Modified DNA building blocks are cancer's Achilles heel

In studying how cells recycle the building blocks of DNA, Ludwig Cancer Research scientists have discovered a potential therapeutic strategy for cancer. They found that normal cells have highly selective mechanisms to ensure that nucleosides—the chemical blocks used to make new strands of DNA—don't carry extra, unwanted chemical changes. But the scientists also found that some types of cancer cells aren't so selective. These cells incorporate chemically modified nucleosides into their DNA, which is toxic to them. The findings, published today in the journal Nature, indicate that it might be possible to use modified nucleotides for specific killing of cancer cells.

"In the past few years we and others discovered a new set of biological DNA modifications. In the current study, our research group sought to find out what happens to these modified bases when DNA is recycled," says Skirmantas Kriaucionis, lead author and assistant member of the Ludwig Institute for Cancer Research, Oxford. "We were excited that our biochemical analysis uncovered 'loopholes,' which we hope can be exploited for intervention in cancer."

Cells are thrifty when it comes to synthesizing new DNA. In addition to making new nucleotides, they recycle chemical parts from the DNA of dying cells, or DNA that we ingest in our diets. However, one of the four types of nucleotides in DNA—the 'C' in genetic sequences—is often chemically modified. These chemical modifications, which are called 'epigenetic' changes, are important for controlling genes and need to be in the correct places in DNA for cells to function normally. If the epigenetic modifications are on the wrong C nucleotides, they could make cells cancerous or kill them. The puzzle that Kriaucionis and his colleagues set out to unravel was how cells prevent recycled and chemically modified 'Cs' from ending up in the wrong places in new DNA.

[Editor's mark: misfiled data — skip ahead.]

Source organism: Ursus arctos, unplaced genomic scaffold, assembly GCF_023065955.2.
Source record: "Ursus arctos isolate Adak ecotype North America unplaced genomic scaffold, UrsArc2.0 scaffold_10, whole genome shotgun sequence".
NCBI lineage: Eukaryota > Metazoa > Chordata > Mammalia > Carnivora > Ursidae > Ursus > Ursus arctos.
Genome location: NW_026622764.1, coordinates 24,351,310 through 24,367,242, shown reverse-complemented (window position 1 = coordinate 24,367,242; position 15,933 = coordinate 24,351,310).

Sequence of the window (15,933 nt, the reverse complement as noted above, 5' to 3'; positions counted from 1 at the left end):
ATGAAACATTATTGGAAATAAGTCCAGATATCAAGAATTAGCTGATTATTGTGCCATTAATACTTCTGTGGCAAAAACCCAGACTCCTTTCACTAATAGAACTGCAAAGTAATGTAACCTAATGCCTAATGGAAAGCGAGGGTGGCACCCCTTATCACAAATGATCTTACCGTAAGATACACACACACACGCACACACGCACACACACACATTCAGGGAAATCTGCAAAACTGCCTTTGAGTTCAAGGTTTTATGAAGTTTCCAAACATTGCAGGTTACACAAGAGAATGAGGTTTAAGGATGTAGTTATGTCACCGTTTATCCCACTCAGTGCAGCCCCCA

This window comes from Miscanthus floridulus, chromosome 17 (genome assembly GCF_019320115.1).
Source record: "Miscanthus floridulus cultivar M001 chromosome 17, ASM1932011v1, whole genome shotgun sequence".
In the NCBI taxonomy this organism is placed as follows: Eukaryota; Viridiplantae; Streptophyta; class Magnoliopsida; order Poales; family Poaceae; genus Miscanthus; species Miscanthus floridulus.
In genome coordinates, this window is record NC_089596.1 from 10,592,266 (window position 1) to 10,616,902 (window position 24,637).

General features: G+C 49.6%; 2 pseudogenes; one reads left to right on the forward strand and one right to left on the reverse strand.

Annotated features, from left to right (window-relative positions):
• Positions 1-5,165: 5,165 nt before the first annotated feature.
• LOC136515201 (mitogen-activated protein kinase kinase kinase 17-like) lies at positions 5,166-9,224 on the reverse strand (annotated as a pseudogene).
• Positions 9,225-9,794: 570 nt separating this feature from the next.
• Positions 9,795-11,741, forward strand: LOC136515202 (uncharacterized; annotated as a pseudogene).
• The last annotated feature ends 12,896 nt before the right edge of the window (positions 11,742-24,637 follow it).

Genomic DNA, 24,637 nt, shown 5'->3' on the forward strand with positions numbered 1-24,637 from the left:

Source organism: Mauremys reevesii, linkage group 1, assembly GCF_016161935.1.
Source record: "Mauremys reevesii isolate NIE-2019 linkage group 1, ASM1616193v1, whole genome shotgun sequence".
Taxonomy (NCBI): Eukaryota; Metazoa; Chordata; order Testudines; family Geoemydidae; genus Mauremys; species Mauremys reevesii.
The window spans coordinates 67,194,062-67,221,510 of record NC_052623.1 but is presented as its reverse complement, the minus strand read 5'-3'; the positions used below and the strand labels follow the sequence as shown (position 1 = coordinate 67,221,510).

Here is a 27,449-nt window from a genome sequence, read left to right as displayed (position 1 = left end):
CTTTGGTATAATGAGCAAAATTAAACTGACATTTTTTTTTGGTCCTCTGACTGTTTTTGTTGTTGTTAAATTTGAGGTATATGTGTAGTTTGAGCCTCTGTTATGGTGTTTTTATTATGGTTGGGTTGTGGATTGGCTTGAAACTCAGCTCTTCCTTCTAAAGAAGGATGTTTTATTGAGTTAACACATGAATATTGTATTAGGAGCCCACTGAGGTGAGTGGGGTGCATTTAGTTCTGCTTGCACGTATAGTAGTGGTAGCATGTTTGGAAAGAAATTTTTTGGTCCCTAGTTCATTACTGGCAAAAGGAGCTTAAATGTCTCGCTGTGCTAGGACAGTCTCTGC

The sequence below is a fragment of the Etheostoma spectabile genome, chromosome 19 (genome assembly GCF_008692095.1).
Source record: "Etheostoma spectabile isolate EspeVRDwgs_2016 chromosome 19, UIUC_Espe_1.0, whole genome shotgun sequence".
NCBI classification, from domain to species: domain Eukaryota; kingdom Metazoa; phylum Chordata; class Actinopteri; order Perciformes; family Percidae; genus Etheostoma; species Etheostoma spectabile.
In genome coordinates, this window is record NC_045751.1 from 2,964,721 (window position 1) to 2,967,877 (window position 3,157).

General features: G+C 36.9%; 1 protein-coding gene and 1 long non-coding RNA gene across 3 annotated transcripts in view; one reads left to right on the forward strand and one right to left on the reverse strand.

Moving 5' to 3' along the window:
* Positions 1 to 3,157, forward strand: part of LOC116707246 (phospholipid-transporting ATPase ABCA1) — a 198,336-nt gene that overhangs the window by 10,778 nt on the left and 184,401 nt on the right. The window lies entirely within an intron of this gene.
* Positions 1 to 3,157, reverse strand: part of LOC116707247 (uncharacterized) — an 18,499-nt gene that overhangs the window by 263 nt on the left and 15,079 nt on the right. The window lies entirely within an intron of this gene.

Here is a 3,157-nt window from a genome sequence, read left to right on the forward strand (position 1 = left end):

Crucially, they found that the enzymes that recycle nucleotides are highly specific. They don't use the modified nucleosides, so the new DNA is epigenetically 'clean.' However, when they looked at the recycling process in cancer cell lines, the researchers discovered that some of the cancer cells are able to transform these nucleosides, allowing incorporation into new DNA. This process often kills the . It was the cancer cell lines that expressed unusually high levels of a protein called cytidine deaminase (CDA) that made this mistake in recycling. CDA is often overexpressed in certain tumor types, including pancreatic cancer.

Exploiting the unexpected killing of by epigenetically modified , Kriaucionis and his team demonstrated in a model system that modified Cs can be used as a specific anti-cancer agent.

"It has been suggested that CDA inactivates cytidine analogues that are already used in the clinic to treat some blood and pancreatic cancers," says Kriaucionis. "In a strikingly reverse scenario, the nucleosides that we used in our study are relatively harmless until they encounter CDA, which converts them into hostile cytotoxic agents."

The researchers will likely continue to investigate this new avenue for 'epigenetic' drugs as cancer therapies.


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More information: Nature DOI: 10.1038/nature14948
Journal information: Nature

Citation: Modified DNA building blocks are cancer's Achilles heel (2015, July 22) retrieved 17 September 2019 from https://medicalxpress.com/news/2015-07-dna-blocks-cancer-achilles-heel.html
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Aug 03, 2015
Father of Oncology and Cancer's Achilles Heel. The Father of Oncology knows that cancerous cells have certain weaknesses that scientists can exploit. Ludwig Cancer Research scientists know that modified DNA building blocks are cancer's Achilles heel. Cancer is a disease of iron-overloaded (iron-rich, iron-saturated) cells. At the cellular level, cancer occurs when cellular iron overload chaotically affects cellular molecules and organelles (DNA, chromosomes, mitochondria, etc). Primary tumors always develop at body sites of excessive iron deposits. Such deposits can be inherited or acquired. Surgery (ceramic blades) can be used to remove tumors. Intratumoral injections of iron-deficiency agents (ceramic needles) are needed when tumors/metastases cannot be removed with surgery. Personalized iron-deficiency methods (special diets, blood donations) can neutralize micro-metastases and isolated cancerous cells in hospitalized patients. http://www.medica...ns/18695

Aug 03, 2015
Some scientists found that the majority of cancers are the result of bad luck rather than unhealthy lifestyles or inherited genetic faults. Cancer is a disease of iron-overloaded cells http://www.medica...s/186958

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